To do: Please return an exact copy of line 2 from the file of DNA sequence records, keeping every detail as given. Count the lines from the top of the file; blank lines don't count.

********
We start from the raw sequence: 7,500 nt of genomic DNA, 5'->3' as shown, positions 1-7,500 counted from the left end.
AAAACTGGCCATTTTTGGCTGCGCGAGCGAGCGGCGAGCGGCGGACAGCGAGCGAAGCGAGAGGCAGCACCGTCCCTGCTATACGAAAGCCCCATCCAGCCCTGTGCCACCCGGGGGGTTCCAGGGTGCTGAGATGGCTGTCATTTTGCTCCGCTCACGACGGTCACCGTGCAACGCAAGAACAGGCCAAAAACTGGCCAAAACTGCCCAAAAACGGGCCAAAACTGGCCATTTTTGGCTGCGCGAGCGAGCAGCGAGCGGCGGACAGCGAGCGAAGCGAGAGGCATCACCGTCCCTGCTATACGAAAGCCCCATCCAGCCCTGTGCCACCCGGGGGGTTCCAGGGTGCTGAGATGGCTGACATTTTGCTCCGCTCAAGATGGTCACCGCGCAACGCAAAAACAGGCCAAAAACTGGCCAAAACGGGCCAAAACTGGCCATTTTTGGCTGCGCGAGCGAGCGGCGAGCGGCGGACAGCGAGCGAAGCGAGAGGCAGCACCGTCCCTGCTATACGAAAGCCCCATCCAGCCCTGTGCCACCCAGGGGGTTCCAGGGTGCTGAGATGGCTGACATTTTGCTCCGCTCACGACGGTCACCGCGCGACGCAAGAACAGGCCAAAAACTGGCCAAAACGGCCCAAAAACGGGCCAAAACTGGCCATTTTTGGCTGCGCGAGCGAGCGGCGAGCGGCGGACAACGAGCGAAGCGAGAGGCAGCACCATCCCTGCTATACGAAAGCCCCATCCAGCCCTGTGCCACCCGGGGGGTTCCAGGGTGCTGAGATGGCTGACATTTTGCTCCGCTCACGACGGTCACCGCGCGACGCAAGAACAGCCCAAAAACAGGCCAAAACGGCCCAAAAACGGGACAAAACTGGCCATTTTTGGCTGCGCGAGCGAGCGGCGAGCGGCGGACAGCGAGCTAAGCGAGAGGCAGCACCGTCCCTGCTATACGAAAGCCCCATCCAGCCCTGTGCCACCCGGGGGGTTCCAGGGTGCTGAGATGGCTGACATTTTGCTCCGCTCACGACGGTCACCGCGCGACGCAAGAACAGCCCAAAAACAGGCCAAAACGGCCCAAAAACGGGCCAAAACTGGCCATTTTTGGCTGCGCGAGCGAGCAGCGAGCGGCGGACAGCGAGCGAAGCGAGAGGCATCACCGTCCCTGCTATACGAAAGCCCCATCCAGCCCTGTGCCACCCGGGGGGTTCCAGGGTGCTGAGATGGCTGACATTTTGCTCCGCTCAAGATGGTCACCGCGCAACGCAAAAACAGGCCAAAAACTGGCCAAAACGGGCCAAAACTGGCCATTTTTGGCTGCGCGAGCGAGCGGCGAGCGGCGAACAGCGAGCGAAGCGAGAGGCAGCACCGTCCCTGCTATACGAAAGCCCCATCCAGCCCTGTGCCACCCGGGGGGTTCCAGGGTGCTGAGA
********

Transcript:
AAAACTGGCCATTTTTGGCTGCGCGAGCGAGCGGCGAGCGGCGGACAGCGAGCGAAGCGAGAGGCAGCACCGTCCCTGCTATACGAAAGCCCCATCCAGCCCTGTGCCACCCGGGGGGTTCCAGGGTGCTGAGATGGCTGTCATTTTGCTCCGCTCACGACGGTCACCGTGCAACGCAAGAACAGGCCAAAAACTGGCCAAAACTGCCCAAAAACGGGCCAAAACTGGCCATTTTTGGCTGCGCGAGCGAGCAGCGAGCGGCGGACAGCGAGCGAAGCGAGAGGCATCACCGTCCCTGCTATACGAAAGCCCCATCCAGCCCTGTGCCACCCGGGGGGTTCCAGGGTGCTGAGATGGCTGACATTTTGCTCCGCTCAAGATGGTCACCGCGCAACGCAAAAACAGGCCAAAAACTGGCCAAAACGGGCCAAAACTGGCCATTTTTGGCTGCGCGAGCGAGCGGCGAGCGGCGGACAGCGAGCGAAGCGAGAGGCAGCACCGTCCCTGCTATACGAAAGCCCCATCCAGCCCTGTGCCACCCAGGGGGTTCCAGGGTGCTGAGATGGCTGACATTTTGCTCCGCTCACGACGGTCACCGCGCGACGCAAGAACAGGCCAAAAACTGGCCAAAACGGCCCAAAAACGGGCCAAAACTGGCCATTTTTGGCTGCGCGAGCGAGCGGCGAGCGGCGGACAACGAGCGAAGCGAGAGGCAGCACCATCCCTGCTATACGAAAGCCCCATCCAGCCCTGTGCCACCCGGGGGGTTCCAGGGTGCTGAGATGGCTGACATTTTGCTCCGCTCACGACGGTCACCGCGCGACGCAAGAACAGCCCAAAAACAGGCCAAAACGGCCCAAAAACGGGACAAAACTGGCCATTTTTGGCTGCGCGAGCGAGCGGCGAGCGGCGGACAGCGAGCTAAGCGAGAGGCAGCACCGTCCCTGCTATACGAAAGCCCCATCCAGCCCTGTGCCACCCGGGGGGTTCCAGGGTGCTGAGATGGCTGACATTTTGCTCCGCTCACGACGGTCACCGCGCGACGCAAGAACAGCCCAAAAACAGGCCAAAACGGCCCAAAAACGGGCCAAAACTGGCCATTTTTGGCTGCGCGAGCGAGCAGCGAGCGGCGGACAGCGAGCGAAGCGAGAGGCATCACCGTCCCTGCTATACGAAAGCCCCATCCAGCCCTGTGCCACCCGGGGGGTTCCAGGGTGCTGAGATGGCTGACATTTTGCTCCGCTCAAGATGGTCACCGCGCAACGCAAAAACAGGCCAAAAACTGGCCAAAACGGGCCAAAACTGGCCATTTTTGGCTGCGCGAGCGAGCGGCGAGCGGCGAACAGCGAGCGAAGCGAGAGGCAGCACCGTCCCTGCTATACGAAAGCCCCATCCAGCCCTGTGCCACCCGGGGGGTTCCAGGGTGCTGAGA